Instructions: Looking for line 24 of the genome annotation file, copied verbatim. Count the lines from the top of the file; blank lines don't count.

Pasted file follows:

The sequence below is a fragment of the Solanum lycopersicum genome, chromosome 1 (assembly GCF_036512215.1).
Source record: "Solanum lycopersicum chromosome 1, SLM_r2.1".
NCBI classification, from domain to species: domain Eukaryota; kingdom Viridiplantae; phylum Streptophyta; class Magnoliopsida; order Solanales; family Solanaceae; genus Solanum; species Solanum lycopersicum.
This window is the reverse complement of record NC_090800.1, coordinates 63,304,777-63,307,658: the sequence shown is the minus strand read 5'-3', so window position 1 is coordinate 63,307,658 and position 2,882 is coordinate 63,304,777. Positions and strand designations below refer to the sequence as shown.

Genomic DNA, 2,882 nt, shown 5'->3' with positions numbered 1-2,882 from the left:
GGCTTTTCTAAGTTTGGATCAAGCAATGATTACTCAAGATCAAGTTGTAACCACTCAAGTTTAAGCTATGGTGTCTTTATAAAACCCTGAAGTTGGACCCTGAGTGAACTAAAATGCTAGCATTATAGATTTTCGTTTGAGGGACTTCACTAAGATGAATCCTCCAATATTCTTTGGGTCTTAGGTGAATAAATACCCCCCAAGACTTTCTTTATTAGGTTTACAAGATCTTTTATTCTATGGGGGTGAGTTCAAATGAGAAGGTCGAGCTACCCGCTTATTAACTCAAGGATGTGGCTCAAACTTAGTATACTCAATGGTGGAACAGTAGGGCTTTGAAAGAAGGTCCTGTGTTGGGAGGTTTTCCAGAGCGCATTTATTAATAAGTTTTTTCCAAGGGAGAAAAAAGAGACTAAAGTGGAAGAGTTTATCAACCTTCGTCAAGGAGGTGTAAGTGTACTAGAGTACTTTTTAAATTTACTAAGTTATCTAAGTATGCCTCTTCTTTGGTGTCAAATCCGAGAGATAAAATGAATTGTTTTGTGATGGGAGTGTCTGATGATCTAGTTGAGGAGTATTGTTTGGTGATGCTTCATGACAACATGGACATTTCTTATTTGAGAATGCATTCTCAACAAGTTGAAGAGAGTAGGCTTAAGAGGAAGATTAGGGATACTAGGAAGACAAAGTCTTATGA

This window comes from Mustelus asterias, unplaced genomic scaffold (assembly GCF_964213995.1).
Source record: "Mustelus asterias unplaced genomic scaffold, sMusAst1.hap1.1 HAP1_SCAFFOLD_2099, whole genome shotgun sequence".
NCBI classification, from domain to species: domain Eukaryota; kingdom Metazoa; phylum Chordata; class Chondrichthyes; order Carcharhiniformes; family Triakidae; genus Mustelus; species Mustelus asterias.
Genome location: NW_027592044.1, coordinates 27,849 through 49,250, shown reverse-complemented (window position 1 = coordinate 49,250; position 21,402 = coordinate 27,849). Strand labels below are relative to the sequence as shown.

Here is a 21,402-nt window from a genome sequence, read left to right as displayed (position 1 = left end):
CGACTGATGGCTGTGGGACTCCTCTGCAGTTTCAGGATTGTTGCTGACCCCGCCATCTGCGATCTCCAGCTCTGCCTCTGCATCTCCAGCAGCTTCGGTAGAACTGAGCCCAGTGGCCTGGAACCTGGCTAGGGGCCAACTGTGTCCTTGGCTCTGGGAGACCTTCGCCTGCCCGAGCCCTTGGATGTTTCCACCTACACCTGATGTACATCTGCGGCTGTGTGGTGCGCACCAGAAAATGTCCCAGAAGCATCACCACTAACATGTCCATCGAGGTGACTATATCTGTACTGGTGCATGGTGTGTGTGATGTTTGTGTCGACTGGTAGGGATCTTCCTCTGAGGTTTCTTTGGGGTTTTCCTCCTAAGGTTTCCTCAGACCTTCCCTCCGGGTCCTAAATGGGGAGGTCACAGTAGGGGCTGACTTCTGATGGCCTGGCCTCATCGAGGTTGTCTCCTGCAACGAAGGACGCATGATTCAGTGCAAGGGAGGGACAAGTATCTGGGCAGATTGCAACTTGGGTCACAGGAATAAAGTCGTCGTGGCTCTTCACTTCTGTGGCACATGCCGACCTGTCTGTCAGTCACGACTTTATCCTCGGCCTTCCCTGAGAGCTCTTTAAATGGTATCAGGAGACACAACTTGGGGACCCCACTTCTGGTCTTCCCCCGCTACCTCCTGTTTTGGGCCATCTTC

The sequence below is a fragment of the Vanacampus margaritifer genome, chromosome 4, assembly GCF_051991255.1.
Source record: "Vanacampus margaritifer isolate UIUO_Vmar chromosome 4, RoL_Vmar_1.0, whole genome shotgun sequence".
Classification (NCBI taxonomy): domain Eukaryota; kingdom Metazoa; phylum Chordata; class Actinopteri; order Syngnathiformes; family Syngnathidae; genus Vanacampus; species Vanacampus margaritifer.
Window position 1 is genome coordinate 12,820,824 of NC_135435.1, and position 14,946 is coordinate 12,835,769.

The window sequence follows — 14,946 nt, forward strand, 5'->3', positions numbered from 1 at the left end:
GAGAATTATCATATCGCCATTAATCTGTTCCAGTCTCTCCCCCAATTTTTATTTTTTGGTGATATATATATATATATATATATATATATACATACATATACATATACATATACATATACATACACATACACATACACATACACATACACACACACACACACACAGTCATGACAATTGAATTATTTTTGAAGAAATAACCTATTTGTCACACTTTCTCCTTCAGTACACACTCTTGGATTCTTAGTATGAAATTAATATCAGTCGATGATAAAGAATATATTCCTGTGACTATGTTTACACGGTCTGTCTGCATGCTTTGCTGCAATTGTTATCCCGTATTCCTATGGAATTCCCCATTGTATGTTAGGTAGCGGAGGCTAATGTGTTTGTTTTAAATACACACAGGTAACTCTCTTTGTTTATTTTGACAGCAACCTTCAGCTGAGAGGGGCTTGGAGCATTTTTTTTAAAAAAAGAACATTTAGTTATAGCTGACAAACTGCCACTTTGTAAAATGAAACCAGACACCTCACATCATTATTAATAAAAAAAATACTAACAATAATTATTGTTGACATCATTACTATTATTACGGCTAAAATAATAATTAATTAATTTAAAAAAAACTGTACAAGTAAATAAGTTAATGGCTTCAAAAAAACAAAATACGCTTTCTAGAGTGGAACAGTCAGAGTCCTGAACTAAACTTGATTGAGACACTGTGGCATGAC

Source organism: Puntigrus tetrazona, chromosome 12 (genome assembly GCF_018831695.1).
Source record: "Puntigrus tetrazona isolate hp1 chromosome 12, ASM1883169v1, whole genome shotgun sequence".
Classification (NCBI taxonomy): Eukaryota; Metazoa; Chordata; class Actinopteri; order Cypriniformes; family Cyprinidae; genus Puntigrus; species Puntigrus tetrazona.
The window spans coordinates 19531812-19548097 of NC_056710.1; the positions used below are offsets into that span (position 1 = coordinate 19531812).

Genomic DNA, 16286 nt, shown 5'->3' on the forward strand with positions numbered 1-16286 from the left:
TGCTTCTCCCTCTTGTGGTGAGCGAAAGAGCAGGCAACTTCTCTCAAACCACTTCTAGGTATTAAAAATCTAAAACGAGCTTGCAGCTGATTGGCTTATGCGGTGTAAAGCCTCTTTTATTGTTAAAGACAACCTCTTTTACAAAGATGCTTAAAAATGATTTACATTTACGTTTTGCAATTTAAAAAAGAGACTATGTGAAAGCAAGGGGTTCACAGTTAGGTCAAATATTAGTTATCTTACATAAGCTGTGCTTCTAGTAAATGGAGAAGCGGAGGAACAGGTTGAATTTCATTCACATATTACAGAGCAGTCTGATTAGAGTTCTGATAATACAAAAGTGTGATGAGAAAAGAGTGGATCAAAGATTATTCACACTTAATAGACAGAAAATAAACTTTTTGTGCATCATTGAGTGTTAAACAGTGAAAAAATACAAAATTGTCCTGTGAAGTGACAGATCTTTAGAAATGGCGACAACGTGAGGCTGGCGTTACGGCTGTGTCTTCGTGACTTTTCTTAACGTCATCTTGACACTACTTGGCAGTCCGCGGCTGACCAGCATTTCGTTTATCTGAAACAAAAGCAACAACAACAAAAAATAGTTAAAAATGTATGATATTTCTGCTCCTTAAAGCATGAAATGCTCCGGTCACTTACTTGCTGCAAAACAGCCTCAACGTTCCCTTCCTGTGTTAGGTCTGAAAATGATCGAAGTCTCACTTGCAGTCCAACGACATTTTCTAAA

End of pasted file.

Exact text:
TGCTTCTCCCTCTTGTGGTGAGCGAAAGAGCAGGCAACTTCTCTCAAACCACTTCTAGGTATTAAAAATCTAAAACGAGCTTGCAGCTGATTGGCTTATGCGGTGTAAAGCCTCTTTTATTGTTAAAGACAACCTCTTTTACAAAGATGCTTAAAAATGATTTACATTTACGTTTTGCAATTTAAAAAAGAGACTATGTGAAAGCAAGGGGTTCACAGTTAGGTCAAATATTAGTTATCTTACATAAGCTGTGCTTCTAGTAAATGGAGAAGCGGAGGAACAGGTTGAATTTCATTCACATATTACAGAGCAGTCTGATTAGAGTTCTGATAATACAAAAGTGTGATGAGAAAAGAGTGGATCAAAGATTATTCACACTTAATAGACAGAAAATAAACTTTTTGTGCATCATTGAGTGTTAAACAGTGAAAAAATACAAAATTGTCCTGTGAAGTGACAGATCTTTAGAAATGGCGACAACGTGAGGCTGGCGTTACGGCTGTGTCTTCGTGACTTTTCTTAACGTCATCTTGACACTACTTGGCAGTCCGCGGCTGACCAGCATTTCGTTTATCTGAAACAAAAGCAACAACAACAAAAAATAGTTAAAAATGTATGATATTTCTGCTCCTTAAAGCATGAAATGCTCCGGTCACTTACTTGCTGCAAAACAGCCTCAACGTTCCCTTCCTGTGTTAGGTCTGAAAATGATCGAAGTCTCACTTGCAGTCCAACGACATTTTCTAAA